The thing I love most about Dominion is not the engine building (which is great) or the speed (which is so quick) or the variety in the card combinations (which are different every time you play), it’s the surprise!  You think you’ve got it all figured out and then someone locks you all out by buying loads of attacking cards that force you to discard half your hand each turn.

You have to pay attention to what everyone else is doing.

To play at a high level, not only do you have to be familiar with all the various cards and how you can combine them to employ certain strategies, you have to pay attention to what everyone else is doing.  If one person is buying attack cards, you need to buy some defence cards.

I began to realise that what felt like multiplayer solitaire at times actually had a lot more interaction than I thought.  It wasn’t the direct ‘take that’ interaction so much as the indirect ‘pay attention to everyone else’s strategy’ interaction.  If someone was burning through cards to end the game quickly, you couldn’t use a slow-build strategy.  The game will end before your engine gets going properly.

Since Dominion was released, back in 2008, it has spawned an entire genre of games, which is quite an accolade.  Very few games can make that claim.  Deck-builders are now ubiquitous.  There have been many variations on the theme, but when it comes down to it, I still really enjoy the simplicity of Dominion.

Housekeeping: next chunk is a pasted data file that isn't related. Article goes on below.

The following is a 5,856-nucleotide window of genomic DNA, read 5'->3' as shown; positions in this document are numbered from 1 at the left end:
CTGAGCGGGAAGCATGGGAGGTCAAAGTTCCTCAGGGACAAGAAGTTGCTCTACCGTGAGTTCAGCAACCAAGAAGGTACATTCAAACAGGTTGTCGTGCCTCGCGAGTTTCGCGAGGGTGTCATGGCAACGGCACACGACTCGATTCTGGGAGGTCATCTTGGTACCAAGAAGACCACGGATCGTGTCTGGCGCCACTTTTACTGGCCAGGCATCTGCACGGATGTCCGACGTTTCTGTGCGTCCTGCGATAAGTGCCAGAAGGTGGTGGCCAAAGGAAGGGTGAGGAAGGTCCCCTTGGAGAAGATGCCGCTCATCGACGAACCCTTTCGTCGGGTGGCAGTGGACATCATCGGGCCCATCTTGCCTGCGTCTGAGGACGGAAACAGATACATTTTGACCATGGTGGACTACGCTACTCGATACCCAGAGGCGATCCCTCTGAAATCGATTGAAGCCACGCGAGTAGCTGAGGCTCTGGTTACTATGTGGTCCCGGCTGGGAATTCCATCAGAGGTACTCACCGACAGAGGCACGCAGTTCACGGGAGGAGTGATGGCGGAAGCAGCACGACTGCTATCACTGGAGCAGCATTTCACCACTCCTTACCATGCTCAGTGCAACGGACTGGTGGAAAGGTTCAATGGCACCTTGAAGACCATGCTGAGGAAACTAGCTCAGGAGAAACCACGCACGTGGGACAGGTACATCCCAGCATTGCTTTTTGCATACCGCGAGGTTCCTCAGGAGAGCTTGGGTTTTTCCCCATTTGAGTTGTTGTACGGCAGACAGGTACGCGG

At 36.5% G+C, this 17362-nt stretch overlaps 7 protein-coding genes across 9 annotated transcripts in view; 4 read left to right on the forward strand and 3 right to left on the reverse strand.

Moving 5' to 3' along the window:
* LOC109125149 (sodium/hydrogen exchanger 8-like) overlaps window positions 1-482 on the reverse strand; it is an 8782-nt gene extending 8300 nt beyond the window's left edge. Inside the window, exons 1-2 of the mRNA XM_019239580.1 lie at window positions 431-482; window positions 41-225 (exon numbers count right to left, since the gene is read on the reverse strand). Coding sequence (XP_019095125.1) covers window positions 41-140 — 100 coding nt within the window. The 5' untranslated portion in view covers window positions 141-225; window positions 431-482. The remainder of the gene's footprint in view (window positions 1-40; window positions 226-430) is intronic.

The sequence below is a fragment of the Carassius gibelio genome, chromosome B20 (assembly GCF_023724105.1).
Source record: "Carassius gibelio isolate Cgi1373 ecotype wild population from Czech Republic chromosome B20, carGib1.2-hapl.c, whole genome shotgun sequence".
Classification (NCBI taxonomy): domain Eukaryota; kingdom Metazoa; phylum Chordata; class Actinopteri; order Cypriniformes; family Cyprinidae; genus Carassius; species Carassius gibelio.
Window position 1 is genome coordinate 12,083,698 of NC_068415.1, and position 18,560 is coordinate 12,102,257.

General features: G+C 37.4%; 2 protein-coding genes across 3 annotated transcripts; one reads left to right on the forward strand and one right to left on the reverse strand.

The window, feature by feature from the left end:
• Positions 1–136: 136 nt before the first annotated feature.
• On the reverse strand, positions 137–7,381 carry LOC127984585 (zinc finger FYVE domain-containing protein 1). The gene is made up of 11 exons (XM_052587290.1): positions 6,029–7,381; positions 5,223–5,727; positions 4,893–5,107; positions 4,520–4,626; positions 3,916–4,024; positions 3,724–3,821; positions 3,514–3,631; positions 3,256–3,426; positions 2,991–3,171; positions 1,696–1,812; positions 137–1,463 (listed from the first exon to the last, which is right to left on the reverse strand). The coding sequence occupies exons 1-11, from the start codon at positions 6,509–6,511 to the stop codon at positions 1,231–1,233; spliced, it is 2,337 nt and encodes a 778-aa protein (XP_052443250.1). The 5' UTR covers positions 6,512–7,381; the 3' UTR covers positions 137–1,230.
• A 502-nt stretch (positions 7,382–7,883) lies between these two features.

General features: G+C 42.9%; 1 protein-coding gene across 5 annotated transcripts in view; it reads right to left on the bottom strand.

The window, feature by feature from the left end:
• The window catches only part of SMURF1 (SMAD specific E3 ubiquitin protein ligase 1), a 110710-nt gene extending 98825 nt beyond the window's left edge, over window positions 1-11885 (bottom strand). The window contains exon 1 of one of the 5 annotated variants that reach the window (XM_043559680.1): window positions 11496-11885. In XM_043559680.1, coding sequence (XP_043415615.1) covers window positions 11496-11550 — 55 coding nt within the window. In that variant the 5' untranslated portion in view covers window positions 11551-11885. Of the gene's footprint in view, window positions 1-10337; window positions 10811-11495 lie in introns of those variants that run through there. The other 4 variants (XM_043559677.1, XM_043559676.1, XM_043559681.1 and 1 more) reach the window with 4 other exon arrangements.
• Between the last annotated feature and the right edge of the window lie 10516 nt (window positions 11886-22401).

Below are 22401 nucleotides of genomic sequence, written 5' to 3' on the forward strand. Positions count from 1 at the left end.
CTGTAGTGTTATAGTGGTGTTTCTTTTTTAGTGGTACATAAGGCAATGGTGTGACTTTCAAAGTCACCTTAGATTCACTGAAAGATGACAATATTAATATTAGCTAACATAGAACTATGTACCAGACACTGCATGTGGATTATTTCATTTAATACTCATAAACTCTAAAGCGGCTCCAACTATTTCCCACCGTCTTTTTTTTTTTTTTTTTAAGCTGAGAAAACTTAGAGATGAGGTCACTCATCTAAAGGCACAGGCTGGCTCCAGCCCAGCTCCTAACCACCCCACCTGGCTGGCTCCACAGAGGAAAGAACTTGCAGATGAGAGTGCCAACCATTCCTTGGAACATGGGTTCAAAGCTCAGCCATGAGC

Yes, the theme is paper thin.  Yes, the game is nothing but engine building with that one single deck-building mechanism.  But honestly?  It doesn’t need anything else.  It works.  It’s like vanilla ice cream.  There may be far more exciting flavours out there, but if you just sit down and eat good quality vanilla ice cream, it tastes great.

With the release last year of the second edition, there’s no better time to give Dominion a go if you never boarded the hype train when it first came out.  Despite the initial learning curve, it is one of my most successful gateway games.  Just try to play with someone who knows what they’re doing.  You’ll lose, but you’ll get it!


Would you still play Dominion today?  Or do you feel it has been superseded by better games?

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Jonathan Hicks

Jonathan is the director of Maven Games. He blogs and records podcast episodes several times a week. Whenever he isn't doing anything else, he designs games.